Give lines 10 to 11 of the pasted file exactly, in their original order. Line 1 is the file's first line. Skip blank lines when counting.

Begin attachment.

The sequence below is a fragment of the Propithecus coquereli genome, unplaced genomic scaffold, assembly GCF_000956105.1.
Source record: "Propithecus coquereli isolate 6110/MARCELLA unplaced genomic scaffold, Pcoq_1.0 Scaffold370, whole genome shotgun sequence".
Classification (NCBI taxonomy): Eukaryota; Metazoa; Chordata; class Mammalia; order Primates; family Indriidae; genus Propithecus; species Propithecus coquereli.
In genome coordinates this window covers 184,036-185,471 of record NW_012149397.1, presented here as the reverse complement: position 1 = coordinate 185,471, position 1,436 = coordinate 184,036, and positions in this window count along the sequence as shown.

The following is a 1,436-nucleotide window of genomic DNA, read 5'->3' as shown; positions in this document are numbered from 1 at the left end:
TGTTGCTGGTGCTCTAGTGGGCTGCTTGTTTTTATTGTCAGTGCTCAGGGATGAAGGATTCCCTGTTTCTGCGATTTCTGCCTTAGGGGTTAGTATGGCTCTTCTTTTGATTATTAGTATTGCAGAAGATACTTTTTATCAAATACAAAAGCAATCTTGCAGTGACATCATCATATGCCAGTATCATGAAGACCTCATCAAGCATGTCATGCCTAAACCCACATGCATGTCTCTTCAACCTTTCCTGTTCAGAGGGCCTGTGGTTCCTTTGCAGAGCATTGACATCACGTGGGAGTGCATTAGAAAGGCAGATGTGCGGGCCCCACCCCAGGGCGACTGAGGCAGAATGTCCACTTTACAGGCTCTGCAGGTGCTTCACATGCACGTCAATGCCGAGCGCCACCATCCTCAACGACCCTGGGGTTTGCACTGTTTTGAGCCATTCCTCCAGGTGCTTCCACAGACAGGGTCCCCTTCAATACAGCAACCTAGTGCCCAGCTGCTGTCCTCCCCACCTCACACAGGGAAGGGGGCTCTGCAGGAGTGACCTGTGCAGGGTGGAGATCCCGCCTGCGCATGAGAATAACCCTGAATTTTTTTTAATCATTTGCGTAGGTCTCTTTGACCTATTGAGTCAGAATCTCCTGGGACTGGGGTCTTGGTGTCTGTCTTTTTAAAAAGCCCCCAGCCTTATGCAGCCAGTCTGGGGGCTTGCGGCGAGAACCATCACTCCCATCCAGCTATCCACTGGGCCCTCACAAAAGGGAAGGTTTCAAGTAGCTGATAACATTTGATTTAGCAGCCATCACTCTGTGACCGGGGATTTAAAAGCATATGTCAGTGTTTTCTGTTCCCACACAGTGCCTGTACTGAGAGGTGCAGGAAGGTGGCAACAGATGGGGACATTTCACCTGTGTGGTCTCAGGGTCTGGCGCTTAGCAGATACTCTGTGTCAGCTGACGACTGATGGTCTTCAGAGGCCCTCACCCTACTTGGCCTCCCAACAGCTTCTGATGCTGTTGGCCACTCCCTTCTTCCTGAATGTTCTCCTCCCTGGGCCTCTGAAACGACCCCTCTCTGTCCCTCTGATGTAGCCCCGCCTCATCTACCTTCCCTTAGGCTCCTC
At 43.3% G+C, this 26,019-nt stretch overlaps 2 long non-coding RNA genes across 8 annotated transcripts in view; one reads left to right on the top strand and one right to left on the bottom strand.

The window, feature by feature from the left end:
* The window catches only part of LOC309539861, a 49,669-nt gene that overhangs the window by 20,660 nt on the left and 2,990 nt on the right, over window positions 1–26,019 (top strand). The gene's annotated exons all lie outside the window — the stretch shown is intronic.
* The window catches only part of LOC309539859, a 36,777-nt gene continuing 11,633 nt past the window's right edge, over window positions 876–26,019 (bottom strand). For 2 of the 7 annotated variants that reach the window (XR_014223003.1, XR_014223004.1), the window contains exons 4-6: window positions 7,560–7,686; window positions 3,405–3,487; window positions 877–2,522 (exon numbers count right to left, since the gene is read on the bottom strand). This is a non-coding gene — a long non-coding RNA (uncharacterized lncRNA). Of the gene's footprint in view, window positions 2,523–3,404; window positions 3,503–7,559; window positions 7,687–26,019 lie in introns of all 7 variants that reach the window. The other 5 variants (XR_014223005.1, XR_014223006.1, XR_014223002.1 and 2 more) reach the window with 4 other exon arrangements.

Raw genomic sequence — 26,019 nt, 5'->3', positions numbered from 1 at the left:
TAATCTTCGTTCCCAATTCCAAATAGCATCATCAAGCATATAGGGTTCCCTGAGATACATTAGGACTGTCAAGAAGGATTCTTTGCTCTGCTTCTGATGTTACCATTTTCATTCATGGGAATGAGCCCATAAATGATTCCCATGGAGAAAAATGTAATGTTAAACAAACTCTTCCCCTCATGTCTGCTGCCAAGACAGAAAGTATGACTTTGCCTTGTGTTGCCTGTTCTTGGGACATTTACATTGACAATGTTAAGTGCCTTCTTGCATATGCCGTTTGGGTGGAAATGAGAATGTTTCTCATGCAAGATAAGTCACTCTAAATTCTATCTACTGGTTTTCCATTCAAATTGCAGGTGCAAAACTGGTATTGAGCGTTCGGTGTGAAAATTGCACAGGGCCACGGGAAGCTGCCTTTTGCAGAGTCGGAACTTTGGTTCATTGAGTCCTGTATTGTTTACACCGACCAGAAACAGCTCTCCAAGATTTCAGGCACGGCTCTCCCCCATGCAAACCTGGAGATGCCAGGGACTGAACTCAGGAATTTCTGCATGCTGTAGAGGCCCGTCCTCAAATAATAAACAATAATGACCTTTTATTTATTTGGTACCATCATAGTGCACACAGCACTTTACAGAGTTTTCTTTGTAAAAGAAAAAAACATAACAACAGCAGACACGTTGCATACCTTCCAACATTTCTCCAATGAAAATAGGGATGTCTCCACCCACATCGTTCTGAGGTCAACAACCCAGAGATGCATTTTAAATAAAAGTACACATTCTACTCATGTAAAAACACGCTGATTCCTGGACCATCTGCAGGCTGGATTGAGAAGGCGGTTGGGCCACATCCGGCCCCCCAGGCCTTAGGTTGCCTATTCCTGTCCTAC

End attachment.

* The window catches only part of LOC309539859, a 36,777-nt gene continuing 11,633 nt past the window's right edge, over window positions 876–26,019 (bottom strand). For 2 of the 7 annotated variants that reach the window (XR_014223003.1, XR_014223004.1), the window contains exons 4-6: window positions 7,560–7,686; window positions 3,405–3,487; window positions 877–2,522 (exon numbers count right to left, since the gene is read on the bottom strand). This is a non-coding gene — a long non-coding RNA (uncharacterized lncRNA). Of the gene's footprint in view, window positions 2,523–3,404; window positions 3,503–7,559; window positions 7,687–26,019 lie in introns of all 7 variants that reach the window. The other 5 variants (XR_014223005.1, XR_014223006.1, XR_014223002.1 and 2 more) reach the window with 4 other exon arrangements.

Raw genomic sequence — 26,019 nt, 5'->3', positions numbered from 1 at the left: